Specing body and chassis combinations

This article was published in the July 2015 edition of NTEA News

Question: As a truck equipment distributor, we routinely consult body charts published by chassis manufacturers to ensure we are installing appropriately sized bodies on our customers’ chassis. Sometimes, customers request bodies that are not included or are different lengths than in the chart. What should we do when this occurs?

Answer: These charts are intended to put you “in the ball park” when spec’ing a particular body and chassis combination. They are generally accurate to the degree that the assumptions and rules-of-thumb presented within apply to the upfit being evaluated (see references at the end of this article for available OEM body application charts). Whether a given truck body is included in one of the application charts or not, it’s important to perform a thorough weight distribution calculation when determining suitability of a body/chassis combination. The application charts help identify a range of typical body lengths for a particular chassis model/wheelbase/cab-to axle (CA) combination. They are also beneficial in distinguishing body applications requiring further evaluation. As mentioned, recommendations should not be taken as-is without performing your own weight distribution. 


The charts are primarily based on reasonable assumptions related to weight distribution (their fine print often reflects the presumptions that go into recommended body lengths). For the most part, the charts revolve around the tendency for a body — such as a flatbed or van body — to have its center of gravity located at the approximate horizontal mid-point. Another typical estimation is that cargo is loaded uniformly across the length, positioning its center of gravity at the same horizontal location as the body. A related industry dimension reflected in the application chart recommendations is a 3" cab-to-body clearance for chassis-cab models (note, this would not apply to other chassis upfits, such as stripped and cutaways). From the chassis dimensions, specifications and weight deductions, OEMs can work backward to arrive at body lengths recommended in the application charts. When taken together, this information can guide users to lengths that would reasonably distribute portions of body weight and cargo between the front and rear axles.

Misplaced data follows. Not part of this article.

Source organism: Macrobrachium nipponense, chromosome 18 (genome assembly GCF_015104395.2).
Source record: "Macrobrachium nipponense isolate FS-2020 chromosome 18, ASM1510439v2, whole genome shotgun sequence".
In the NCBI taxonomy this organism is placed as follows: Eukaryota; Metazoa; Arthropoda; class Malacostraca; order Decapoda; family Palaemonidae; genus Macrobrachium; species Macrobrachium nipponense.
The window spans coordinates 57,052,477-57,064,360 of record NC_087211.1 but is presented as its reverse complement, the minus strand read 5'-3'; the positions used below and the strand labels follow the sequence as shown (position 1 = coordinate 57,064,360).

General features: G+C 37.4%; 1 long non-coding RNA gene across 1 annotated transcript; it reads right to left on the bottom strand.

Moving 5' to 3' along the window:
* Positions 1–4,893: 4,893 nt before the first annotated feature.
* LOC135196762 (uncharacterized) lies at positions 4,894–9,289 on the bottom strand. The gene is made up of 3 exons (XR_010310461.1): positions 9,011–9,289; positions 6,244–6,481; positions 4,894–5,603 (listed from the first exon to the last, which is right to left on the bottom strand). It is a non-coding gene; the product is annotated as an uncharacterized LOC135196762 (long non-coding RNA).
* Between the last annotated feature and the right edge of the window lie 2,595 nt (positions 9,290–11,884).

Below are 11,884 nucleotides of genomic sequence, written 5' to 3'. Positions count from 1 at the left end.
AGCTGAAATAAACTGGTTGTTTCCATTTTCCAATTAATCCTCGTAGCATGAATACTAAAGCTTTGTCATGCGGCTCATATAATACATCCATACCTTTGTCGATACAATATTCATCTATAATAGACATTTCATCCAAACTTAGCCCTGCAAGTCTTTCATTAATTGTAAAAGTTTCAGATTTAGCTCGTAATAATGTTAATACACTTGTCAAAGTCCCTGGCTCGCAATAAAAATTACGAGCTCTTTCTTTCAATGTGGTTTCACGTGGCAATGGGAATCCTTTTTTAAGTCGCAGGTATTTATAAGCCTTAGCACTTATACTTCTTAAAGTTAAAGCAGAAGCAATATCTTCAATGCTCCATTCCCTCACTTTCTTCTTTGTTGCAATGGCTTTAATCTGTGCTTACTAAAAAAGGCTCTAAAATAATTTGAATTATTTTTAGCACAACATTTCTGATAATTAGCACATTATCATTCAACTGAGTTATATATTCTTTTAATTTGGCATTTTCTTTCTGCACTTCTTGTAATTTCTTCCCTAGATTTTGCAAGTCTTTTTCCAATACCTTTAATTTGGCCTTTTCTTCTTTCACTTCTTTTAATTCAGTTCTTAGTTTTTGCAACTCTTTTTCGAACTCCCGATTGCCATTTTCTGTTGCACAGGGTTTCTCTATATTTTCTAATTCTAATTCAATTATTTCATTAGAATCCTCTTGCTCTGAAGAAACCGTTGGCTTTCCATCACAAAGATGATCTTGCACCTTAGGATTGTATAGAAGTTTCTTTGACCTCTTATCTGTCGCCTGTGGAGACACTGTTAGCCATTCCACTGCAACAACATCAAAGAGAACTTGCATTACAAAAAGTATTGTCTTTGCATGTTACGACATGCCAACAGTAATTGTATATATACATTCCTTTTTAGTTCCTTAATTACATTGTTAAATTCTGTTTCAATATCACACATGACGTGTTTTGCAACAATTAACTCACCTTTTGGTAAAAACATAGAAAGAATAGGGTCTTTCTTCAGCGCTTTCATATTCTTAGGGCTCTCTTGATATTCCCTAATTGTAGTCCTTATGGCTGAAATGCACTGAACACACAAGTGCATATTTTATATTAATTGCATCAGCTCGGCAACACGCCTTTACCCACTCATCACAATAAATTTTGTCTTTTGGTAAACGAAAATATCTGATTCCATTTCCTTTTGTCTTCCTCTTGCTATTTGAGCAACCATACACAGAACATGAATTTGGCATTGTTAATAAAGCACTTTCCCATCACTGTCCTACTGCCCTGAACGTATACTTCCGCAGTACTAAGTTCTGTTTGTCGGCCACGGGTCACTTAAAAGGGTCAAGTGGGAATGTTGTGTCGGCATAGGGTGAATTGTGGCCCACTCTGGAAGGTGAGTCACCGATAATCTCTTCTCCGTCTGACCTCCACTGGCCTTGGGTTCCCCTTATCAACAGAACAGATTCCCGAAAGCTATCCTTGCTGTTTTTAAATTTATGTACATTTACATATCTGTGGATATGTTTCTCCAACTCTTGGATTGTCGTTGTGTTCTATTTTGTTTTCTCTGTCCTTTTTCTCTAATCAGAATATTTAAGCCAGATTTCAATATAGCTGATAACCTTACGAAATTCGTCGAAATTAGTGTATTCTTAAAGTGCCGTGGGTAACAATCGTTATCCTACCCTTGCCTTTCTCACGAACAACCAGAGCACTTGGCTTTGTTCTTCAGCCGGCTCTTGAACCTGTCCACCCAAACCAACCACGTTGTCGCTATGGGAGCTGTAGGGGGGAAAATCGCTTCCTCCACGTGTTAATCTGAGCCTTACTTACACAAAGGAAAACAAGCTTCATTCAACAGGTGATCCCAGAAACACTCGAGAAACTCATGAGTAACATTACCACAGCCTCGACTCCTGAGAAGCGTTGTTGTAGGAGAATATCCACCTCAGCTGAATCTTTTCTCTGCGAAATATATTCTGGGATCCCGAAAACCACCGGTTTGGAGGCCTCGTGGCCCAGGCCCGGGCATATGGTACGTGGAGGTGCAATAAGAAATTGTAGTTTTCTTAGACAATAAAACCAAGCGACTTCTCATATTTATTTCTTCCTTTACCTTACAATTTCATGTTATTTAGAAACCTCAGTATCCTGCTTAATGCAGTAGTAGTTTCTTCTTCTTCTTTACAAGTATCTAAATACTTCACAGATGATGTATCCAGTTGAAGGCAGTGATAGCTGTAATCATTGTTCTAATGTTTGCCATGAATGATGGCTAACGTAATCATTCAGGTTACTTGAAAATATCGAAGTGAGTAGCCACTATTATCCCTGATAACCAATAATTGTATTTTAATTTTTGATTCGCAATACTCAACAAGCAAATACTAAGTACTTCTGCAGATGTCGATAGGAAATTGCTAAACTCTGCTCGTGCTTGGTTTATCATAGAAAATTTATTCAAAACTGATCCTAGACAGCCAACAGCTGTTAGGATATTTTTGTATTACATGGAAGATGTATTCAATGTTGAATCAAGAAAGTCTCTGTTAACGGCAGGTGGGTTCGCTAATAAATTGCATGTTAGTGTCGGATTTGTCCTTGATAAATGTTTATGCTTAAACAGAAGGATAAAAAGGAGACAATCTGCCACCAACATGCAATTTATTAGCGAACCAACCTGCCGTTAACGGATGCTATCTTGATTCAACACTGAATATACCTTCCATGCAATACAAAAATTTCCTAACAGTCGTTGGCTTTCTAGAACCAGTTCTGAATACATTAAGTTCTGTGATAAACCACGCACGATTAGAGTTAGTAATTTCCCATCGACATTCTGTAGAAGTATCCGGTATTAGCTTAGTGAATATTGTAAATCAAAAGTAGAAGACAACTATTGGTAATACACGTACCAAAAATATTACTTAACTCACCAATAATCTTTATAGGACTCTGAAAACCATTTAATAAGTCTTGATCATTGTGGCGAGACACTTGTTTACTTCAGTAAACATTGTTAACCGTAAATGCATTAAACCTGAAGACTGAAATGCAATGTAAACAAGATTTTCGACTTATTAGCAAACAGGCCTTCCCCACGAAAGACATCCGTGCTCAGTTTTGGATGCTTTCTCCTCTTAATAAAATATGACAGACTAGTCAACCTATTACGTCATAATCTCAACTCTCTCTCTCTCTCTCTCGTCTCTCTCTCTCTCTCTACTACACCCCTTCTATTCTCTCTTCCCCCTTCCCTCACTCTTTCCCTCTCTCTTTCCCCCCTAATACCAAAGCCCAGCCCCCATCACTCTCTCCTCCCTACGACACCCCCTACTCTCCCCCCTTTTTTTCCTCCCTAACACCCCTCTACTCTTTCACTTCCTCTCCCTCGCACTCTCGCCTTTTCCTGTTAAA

This is a good starting point, but is only as solid as the assumptions behind it. Even for a uniform body with evenly distributed cargo, having a piece of equipment, such as a generator, behind the cab would position the body and cargo centers of gravity further rearward, making a longer CA model necessary for proper weight distribution — which would not likely be reflected in a given application chart.


Additional guidelines
If a chart is not available for reference, another way to begin evaluating suitable body length for a given chassis is the general principle of having 60–70% of a uniform body length ahead of the center of the rear axle(s). This would position a body such that the centers of gravity of body and cargo are distributing weight to the front and rear axles. For example, take a percentage in this range and multiply by a given body length, then add cab-body clearance to ascertain CA dimension and begin further evaluation of available chassis. Using 60% of the length of an 8' body and 3" clearance would result in an approximate 60" CA. Use the same method to arrive at body lengths to pair with a particular CA if starting from a known chassis.


OEM application charts

  • Ford
  • GM
  • Hino


Assistance with weight distribution calculations is one of the many benefits members can take advantage of by calling NTEA’s Technical Services Department at 800-441-6832 from 8 a.m.–5 p.m. EDT, Monday–Friday.